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'Puntius' guganio (HAMILTON, 1822)

Glass Barb

October 5th, 2012 — 6:08pm

Probably a micropredator feeding on small insects, worms, crustaceans and other zooplankton in nature. In the aquarium it should accept dried foods of a suitable size but should not be fed these exclusively.

Daily meals of small live and frozen fare such as Daphnia, Artemia, Moina, etc., along with good quality flakes and granules will result in the best colouration and encourage the fish to come into breeding condition.

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Barilius bendelisis (HAMILTON, 1807)

October 3rd, 2012 — 4:17pm

Type locality is given as ‘Cedawáti [Vedawati] stream, headwaters of Krishna River near Heriuru, Mysore, India’, with the species currently considered to occur throughout India, Bangladesh, Nepal, and probably Bhutan.

It’s also been recorded in Pakistan, Myanmar, Thailand and Sri Lanka although some or all of these reports may refer to other species.

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Opsarius barna (HAMILTON, 1822)

October 3rd, 2012 — 1:19pm

This species occasionally appears in the ornamental trade, usually as ‘striped hill trout’ or ‘banded hill trout’.

It can be distinguished from congeners by the following combination of characters: lateral line complete with 40-42 scales; barbels absent; 10-13 anal-fin rays; body with 9-11 dark blue vertical bars; last dorsal-fin ray extending to caudal-fin base.

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Puntius chola (HAMILTON, 1822)

Swamp Barb

September 28th, 2012 — 4:23pm

P. chola was retained in Puntius sensu stricto, of which members are defined by the following combination of characters: adult size usually less than 120 mm SL; maxillary barbels absent or present; rostral barbels absent; 3-4 unbranched and 8 branched dorsal-fin rays; 3 unbranched and 5 branched anal-fin rays; last unbranched dorsal-fin ray weak or strong and unserrated; lateral line complete with 22-28 pored body scales…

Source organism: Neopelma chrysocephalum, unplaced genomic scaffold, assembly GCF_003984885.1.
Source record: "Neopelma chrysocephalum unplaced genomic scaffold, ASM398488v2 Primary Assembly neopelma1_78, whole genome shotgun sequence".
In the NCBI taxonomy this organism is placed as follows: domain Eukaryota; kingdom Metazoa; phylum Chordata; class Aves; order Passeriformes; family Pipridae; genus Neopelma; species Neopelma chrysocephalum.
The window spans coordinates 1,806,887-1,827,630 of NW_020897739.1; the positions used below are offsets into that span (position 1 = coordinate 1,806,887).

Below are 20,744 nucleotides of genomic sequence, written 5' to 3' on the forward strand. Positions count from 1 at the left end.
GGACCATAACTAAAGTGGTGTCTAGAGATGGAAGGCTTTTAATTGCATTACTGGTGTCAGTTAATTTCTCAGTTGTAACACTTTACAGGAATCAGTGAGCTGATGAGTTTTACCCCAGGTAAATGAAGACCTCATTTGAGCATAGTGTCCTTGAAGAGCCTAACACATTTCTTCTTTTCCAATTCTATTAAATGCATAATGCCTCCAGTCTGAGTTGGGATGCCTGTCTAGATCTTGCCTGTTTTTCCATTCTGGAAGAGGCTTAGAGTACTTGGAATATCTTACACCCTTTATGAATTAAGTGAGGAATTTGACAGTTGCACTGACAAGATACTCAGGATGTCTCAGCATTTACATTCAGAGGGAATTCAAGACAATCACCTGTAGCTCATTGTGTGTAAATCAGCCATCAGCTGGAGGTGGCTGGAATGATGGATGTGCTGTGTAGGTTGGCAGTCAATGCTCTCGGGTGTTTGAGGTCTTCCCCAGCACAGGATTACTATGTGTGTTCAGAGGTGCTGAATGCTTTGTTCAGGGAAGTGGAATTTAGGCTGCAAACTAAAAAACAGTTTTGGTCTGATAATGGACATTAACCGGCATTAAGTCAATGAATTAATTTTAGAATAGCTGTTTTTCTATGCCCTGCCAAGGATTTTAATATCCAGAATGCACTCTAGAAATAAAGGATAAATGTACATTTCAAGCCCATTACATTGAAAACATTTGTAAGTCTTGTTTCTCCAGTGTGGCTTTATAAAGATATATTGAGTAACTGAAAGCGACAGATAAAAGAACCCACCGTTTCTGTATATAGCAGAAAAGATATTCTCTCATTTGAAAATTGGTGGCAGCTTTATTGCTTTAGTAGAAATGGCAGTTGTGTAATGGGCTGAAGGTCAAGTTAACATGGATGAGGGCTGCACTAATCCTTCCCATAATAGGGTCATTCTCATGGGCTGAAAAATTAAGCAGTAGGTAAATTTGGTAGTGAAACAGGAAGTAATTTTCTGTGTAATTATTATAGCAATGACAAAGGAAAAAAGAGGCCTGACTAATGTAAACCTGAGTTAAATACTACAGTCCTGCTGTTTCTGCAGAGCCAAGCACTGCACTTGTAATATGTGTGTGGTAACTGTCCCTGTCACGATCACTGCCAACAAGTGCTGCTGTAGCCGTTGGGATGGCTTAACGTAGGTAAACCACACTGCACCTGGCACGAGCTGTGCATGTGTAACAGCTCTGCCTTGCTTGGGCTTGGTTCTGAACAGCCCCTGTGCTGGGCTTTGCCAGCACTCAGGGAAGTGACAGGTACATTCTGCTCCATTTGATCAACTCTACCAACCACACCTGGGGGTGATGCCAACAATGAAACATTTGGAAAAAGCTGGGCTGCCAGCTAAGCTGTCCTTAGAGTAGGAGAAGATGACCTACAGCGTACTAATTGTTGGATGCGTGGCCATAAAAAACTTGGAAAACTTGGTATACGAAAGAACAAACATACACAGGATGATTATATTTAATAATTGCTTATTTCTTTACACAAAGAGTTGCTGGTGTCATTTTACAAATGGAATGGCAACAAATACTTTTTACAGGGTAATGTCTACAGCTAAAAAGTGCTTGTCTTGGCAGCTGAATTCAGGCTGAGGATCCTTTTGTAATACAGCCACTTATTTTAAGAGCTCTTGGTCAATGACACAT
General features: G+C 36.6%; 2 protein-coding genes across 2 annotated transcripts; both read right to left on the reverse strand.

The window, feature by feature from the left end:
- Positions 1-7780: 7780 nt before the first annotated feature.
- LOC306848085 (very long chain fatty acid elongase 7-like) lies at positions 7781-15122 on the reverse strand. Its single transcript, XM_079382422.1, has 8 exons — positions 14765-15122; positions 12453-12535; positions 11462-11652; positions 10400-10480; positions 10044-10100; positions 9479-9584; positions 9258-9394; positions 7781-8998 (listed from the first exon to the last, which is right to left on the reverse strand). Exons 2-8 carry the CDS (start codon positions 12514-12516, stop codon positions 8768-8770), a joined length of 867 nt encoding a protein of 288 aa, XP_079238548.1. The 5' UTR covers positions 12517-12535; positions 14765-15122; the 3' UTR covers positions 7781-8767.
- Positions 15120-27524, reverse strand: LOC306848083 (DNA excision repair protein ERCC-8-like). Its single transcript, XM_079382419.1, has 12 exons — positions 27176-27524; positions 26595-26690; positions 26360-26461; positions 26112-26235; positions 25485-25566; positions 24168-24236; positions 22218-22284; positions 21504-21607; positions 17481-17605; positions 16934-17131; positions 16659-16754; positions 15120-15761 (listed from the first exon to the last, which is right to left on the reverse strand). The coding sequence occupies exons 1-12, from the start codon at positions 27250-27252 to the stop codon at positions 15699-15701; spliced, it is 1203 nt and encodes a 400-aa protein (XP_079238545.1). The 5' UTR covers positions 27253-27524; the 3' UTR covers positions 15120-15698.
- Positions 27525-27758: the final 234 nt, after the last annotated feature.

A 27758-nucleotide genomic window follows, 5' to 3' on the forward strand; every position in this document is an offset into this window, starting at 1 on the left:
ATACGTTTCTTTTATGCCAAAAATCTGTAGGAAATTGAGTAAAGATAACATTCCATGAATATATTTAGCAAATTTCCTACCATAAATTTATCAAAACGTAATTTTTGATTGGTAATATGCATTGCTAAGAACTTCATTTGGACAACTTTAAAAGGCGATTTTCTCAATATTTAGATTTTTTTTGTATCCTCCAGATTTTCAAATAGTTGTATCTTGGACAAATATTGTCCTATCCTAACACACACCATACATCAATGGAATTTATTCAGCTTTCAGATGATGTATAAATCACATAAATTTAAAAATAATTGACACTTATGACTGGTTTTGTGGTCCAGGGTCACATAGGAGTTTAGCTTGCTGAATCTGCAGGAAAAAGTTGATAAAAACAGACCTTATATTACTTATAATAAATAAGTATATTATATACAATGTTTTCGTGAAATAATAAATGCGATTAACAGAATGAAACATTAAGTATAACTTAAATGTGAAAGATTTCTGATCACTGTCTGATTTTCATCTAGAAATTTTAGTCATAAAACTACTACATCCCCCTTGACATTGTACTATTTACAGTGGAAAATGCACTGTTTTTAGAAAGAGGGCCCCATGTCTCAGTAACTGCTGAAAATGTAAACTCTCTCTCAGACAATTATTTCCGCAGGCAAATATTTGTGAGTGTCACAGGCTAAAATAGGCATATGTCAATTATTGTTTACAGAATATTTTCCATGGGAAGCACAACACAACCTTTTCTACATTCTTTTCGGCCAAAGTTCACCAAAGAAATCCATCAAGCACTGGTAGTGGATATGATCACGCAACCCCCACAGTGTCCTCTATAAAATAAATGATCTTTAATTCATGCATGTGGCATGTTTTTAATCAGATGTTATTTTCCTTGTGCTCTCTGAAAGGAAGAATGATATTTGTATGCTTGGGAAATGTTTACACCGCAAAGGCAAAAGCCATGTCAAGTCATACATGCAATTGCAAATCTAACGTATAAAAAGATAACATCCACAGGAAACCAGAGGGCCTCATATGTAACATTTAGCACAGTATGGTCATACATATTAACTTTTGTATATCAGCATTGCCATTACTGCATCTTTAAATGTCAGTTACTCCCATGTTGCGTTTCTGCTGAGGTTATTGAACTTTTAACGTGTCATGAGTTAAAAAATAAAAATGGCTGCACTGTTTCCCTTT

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Canthophrys gongota (HAMILTON, 1822)

Moose-faced Loach

March 13th, 2012 — 1:26pm

Mostly known from slow-moving, relatively shallow tributaries and minor rivers with substrates of mud, sand or gravel. Aquatic plants are only occasionally present but riparian vegetation apparently grows thickly at some localities.

In the Schutunga River, part of the Mansai River drinage which is itself a tributary of the Brahmaputra in West Bengal state, In…

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Oryzias dancena (HAMILTON, 1822)

Indian Ricefish

March 13th, 2012 — 1:26pm

This species continues to be mislabelled as O. melastigma, a name currently considered invalid by the majority of recent workers, or O. javanicus, a valid but distinct taxon. Roberts (1998) demonstrated that MClelland’s description of Aplocheilus melastigmus, later renamed O. melastigma, does not correspond with any known Oryzias species from the Indian subcontinent or Myanmar since it’s said to have a dark spot in the dorsal-fin and an excessively slim body, among other anomalies.

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Lepidocephalichthys guntea (HAMILTON, 1822)

March 13th, 2012 — 1:25pm

This is one of the most frequently-traded members of the group and is an excellent choice for those new to keeping loaches. It’s distinguishable from congeners by a combination of characters including: rounded/truncate caudal-fin; a scaleless patch on top of the head; relatively large adult size; flanks with spotted patterning in females and a solid…

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Lepidocephalichthys annandalei CHAUDHURI, 1912

March 13th, 2012 — 1:25pm

Sand-dwelling loaches from the families Botiidae, Cobitidae and Nemacheilidae are also suitable but proper research is essential as some can be excessively territorial or otherwise aggressive.

A community based around fishes from its natural waters could include species such as Badis badis,…

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Lepidocephalichthys berdmorei (BLYTH, 1860)

March 13th, 2012 — 1:25pm

This is one of the most frequently-traded members of the genus and is an excellent choice for those new to keeping loaches.

It’s distinguishable from congeners by a combination of characters including: relatively large adult size (to at least 80 mm SL); rounded/truncate caud…

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Lepidocephalichthys goalparensis PILLAI & YAZDANI, 1976

March 13th, 2012 — 1:25pm

This species is almost unheard of in the hobby with the specimen pictured above the only one we're aware of. It was imported into the United Kingdom in late 2011 as bycatch among a shipment of mastacembelid eels from northern India, and the identification was subsequently confirmed by Justin Havird, senior author of the most recent revision of the genus.

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